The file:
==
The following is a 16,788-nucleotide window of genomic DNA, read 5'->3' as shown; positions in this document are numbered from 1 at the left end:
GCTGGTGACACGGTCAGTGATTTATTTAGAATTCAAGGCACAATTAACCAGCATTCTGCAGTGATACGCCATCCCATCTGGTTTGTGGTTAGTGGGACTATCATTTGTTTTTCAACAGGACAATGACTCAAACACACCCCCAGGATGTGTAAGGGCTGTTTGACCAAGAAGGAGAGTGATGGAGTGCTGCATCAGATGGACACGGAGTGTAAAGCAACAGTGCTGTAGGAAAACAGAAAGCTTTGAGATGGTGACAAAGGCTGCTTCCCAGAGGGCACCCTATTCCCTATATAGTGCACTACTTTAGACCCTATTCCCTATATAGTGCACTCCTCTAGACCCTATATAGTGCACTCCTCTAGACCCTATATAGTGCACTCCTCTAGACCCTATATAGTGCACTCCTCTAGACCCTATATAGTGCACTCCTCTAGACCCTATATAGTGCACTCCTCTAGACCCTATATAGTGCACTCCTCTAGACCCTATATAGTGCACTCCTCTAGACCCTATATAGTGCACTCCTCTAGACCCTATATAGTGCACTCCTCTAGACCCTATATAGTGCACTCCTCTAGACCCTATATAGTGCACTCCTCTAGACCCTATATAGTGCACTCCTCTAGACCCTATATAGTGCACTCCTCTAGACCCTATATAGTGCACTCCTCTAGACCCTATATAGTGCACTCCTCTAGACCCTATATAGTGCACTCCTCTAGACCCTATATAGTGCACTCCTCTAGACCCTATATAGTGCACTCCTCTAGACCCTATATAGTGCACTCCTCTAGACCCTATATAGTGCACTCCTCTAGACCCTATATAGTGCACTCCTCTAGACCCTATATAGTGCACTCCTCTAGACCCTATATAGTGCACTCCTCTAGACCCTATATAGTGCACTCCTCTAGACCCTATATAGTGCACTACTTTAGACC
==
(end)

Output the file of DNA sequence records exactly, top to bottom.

The following is a 16,788-nucleotide window of genomic DNA, read 5'->3' as shown; positions in this document are numbered from 1 at the left end:
GCTGGTGACACGGTCAGTGATTTATTTAGAATTCAAGGCACAATTAACCAGCATTCTGCAGTGATACGCCATCCCATCTGGTTTGTGGTTAGTGGGACTATCATTTGTTTTTCAACAGGACAATGACTCAAACACACCCCCAGGATGTGTAAGGGCTGTTTGACCAAGAAGGAGAGTGATGGAGTGCTGCATCAGATGGACACGGAGTGTAAAGCAACAGTGCTGTAGGAAAACAGAAAGCTTTGAGATGGTGACAAAGGCTGCTTCCCAGAGGGCACCCTATTCCCTATATAGTGCACTACTTTAGACCCTATTCCCTATATAGTGCACTCCTCTAGACCCTATATAGTGCACTCCTCTAGACCCTATATAGTGCACTCCTCTAGACCCTATATAGTGCACTCCTCTAGACCCTATATAGTGCACTCCTCTAGACCCTATATAGTGCACTCCTCTAGACCCTATATAGTGCACTCCTCTAGACCCTATATAGTGCACTCCTCTAGACCCTATATAGTGCACTCCTCTAGACCCTATATAGTGCACTCCTCTAGACCCTATATAGTGCACTCCTCTAGACCCTATATAGTGCACTCCTCTAGACCCTATATAGTGCACTCCTCTAGACCCTATATAGTGCACTCCTCTAGACCCTATATAGTGCACTCCTCTAGACCCTATATAGTGCACTCCTCTAGACCCTATATAGTGCACTCCTCTAGACCCTATATAGTGCACTCCTCTAGACCCTATATAGTGCACTCCTCTAGACCCTATATAGTGCACTCCTCTAGACCCTATATAGTGCACTCCTCTAGACCCTATATAGTGCACTCCTCTAGACCCTATATAGTGCACTCCTCTAGACCCTATATAGTGCACTCCTCTAGACCCTATATAGTGCACTCCTCTAGACCCTATATAGTGCACTACTTTAGACC